Introduction: Sound Signal Generator
So this is a sound signal generator, it is capable of generating sounds with frequencies from 100hz all the way to 3000hz. There are 2 modes on the sound generator, the first mode(Mode1) plays a scale from 100hz to 3000hz continuously going up by 100hz each interval that is 1sec. The second mode is a mode where you can change the frequency to whatever frequency you want by turning the knob on a potentiometer. Another thing about this signal generator is that you can always see the frequency of the sound the generator plays at all times on the LCD display, no matter you are in mode 1 or mode 2. To see a simulation of this project you can go here:
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Step 1: Gather the Materials
So the materials you will need are:
- An Arduino UNO board or its equivalent
- Jumper wires
- 2 10K potentiometer
- 1 16X2 LCD display
- 1 slide switch
- 1 piezo buzzer(5V or above) or a speaker (5V or above)
- 1 breadboard
One of the potentiometers is used to adjust the brightness of your screen and the other is used to adjust your frequency in mode 2.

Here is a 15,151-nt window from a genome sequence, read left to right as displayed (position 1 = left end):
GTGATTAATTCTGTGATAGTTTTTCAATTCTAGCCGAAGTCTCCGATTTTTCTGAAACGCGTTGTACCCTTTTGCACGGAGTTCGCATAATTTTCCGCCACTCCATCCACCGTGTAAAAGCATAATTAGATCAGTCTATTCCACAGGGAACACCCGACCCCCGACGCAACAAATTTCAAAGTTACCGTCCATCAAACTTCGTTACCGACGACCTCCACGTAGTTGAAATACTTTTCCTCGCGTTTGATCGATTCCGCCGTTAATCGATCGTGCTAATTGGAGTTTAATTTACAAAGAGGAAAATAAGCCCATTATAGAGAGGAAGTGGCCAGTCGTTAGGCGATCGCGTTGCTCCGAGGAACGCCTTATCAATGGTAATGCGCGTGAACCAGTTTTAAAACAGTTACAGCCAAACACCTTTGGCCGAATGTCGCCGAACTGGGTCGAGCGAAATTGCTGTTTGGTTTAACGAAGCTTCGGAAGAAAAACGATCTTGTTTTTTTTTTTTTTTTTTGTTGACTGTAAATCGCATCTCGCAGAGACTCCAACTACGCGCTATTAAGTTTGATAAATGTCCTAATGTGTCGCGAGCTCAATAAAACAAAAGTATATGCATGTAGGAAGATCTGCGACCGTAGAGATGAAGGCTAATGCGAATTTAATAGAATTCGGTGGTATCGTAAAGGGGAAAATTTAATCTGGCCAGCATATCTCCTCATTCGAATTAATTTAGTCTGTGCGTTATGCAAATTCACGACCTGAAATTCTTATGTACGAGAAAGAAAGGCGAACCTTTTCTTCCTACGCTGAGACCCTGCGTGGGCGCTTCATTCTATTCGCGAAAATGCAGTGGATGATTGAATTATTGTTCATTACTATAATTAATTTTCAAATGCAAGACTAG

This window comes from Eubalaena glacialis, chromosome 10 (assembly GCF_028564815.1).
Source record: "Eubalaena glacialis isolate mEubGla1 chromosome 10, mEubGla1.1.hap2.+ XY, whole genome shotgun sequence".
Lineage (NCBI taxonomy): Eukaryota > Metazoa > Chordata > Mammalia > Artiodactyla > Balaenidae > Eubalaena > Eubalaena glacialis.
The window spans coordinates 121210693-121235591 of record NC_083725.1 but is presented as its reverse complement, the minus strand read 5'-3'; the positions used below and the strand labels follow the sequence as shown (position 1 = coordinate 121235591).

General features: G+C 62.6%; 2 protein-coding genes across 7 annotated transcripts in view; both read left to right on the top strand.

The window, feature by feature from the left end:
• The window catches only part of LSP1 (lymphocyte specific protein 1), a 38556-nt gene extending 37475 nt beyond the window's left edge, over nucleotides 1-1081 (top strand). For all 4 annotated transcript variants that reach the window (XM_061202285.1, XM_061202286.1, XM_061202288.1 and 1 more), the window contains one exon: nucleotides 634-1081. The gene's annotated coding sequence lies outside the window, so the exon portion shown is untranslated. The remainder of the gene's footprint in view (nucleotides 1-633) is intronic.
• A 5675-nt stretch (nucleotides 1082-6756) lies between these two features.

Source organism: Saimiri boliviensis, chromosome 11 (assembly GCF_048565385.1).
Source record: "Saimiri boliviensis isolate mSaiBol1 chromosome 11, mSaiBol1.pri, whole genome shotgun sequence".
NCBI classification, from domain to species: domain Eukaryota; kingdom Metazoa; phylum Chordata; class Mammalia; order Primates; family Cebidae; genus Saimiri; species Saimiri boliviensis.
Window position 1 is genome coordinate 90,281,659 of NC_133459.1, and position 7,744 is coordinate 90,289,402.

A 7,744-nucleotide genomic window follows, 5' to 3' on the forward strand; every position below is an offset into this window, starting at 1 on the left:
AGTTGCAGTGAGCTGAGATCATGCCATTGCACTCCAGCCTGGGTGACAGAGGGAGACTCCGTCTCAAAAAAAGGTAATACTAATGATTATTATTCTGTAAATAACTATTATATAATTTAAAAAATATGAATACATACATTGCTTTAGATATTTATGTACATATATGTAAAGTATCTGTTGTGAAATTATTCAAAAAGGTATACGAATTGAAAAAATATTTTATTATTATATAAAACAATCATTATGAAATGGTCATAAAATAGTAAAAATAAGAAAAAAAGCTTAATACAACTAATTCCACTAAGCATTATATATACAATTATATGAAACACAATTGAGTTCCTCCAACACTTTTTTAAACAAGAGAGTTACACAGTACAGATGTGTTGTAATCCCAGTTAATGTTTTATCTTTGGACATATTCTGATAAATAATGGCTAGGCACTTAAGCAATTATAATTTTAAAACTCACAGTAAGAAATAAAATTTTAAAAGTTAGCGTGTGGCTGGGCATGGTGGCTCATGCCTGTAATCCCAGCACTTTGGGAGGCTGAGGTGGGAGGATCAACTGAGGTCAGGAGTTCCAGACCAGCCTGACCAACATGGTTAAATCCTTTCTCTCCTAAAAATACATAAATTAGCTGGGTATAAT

The slide switch is used to swap between modes.
Step 2: Wire Your Project
So now you are ready to wire everything together using your jumper wires.
To wire your project you can use the image above as a reference.
The pins on the Arduino board that you need to use are:
And of course Ground and 5V.
Pins 11,12,5,4,3,2 is for the LCD display.
Pin 13 is for detecting which mode you are in.
Pin 9 is for controlling the piezo.
Pin A1 is for sensing the value of the pot so it can change the hertz you hear.
Step 3: Program the Arduino Board
After you have successfully wired everything, you can start to program your Arduino board.
The code of the program can be found in the simulation in the intro or you can download it from the .ino file here.
Step 4: The End
Thanks or reading this instructable, I hope you have enjoyed it. If you have any improvements that you think I should improve on, please don't hesitate to comment below. Thank you very much.
Participated in the
Circuits Contest 2016